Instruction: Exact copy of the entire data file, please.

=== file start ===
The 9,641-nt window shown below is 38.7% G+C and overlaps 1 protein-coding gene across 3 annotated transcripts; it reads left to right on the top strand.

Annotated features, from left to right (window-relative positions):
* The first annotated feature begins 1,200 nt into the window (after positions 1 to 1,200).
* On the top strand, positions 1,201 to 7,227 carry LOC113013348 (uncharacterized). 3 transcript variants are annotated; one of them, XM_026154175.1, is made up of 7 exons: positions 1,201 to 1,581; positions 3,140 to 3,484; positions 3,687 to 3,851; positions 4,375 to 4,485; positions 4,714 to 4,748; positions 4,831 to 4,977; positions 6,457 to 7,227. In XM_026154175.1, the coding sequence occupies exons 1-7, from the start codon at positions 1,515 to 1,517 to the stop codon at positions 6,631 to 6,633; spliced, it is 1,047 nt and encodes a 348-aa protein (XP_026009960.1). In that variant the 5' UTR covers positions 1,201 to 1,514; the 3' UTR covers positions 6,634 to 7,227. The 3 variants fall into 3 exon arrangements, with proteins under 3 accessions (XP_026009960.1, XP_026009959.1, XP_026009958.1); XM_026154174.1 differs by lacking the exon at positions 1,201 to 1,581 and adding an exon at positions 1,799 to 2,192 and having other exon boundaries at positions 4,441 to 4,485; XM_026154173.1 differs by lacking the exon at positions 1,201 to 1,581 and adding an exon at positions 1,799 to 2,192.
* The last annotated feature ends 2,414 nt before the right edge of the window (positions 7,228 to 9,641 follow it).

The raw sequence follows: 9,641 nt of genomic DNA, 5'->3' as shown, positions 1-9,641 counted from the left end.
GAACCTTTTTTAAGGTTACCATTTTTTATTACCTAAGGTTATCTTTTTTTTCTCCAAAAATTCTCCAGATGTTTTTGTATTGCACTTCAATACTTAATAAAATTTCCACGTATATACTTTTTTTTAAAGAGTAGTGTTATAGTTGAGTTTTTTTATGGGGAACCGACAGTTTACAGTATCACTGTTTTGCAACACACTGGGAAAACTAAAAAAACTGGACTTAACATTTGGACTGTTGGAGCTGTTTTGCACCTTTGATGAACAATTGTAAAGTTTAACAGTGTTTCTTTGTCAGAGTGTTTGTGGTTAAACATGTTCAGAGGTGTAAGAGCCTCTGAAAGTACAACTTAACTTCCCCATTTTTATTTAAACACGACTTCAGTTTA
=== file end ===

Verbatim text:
The 9,641-nt window shown below is 38.7% G+C and overlaps 1 protein-coding gene across 3 annotated transcripts; it reads left to right on the top strand.

Annotated features, from left to right (window-relative positions):
* The first annotated feature begins 1,200 nt into the window (after positions 1 to 1,200).
* On the top strand, positions 1,201 to 7,227 carry LOC113013348 (uncharacterized). 3 transcript variants are annotated; one of them, XM_026154175.1, is made up of 7 exons: positions 1,201 to 1,581; positions 3,140 to 3,484; positions 3,687 to 3,851; positions 4,375 to 4,485; positions 4,714 to 4,748; positions 4,831 to 4,977; positions 6,457 to 7,227. In XM_026154175.1, the coding sequence occupies exons 1-7, from the start codon at positions 1,515 to 1,517 to the stop codon at positions 6,631 to 6,633; spliced, it is 1,047 nt and encodes a 348-aa protein (XP_026009960.1). In that variant the 5' UTR covers positions 1,201 to 1,514; the 3' UTR covers positions 6,634 to 7,227. The 3 variants fall into 3 exon arrangements, with proteins under 3 accessions (XP_026009960.1, XP_026009959.1, XP_026009958.1); XM_026154174.1 differs by lacking the exon at positions 1,201 to 1,581 and adding an exon at positions 1,799 to 2,192 and having other exon boundaries at positions 4,441 to 4,485; XM_026154173.1 differs by lacking the exon at positions 1,201 to 1,581 and adding an exon at positions 1,799 to 2,192.
* The last annotated feature ends 2,414 nt before the right edge of the window (positions 7,228 to 9,641 follow it).

The raw sequence follows: 9,641 nt of genomic DNA, 5'->3' as shown, positions 1-9,641 counted from the left end.
GAACCTTTTTTAAGGTTACCATTTTTTATTACCTAAGGTTATCTTTTTTTTCTCCAAAAATTCTCCAGATGTTTTTGTATTGCACTTCAATACTTAATAAAATTTCCACGTATATACTTTTTTTTAAAGAGTAGTGTTATAGTTGAGTTTTTTTATGGGGAACCGACAGTTTACAGTATCACTGTTTTGCAACACACTGGGAAAACTAAAAAAACTGGACTTAACATTTGGACTGTTGGAGCTGTTTTGCACCTTTGATGAACAATTGTAAAGTTTAACAGTGTTTCTTTGTCAGAGTGTTTGTGGTTAAACATGTTCAGAGGTGTAAGAGCCTCTGAAAGTACAACTTAACTTCCCCATTTTTATTTAAACACGACTTCAGTTTA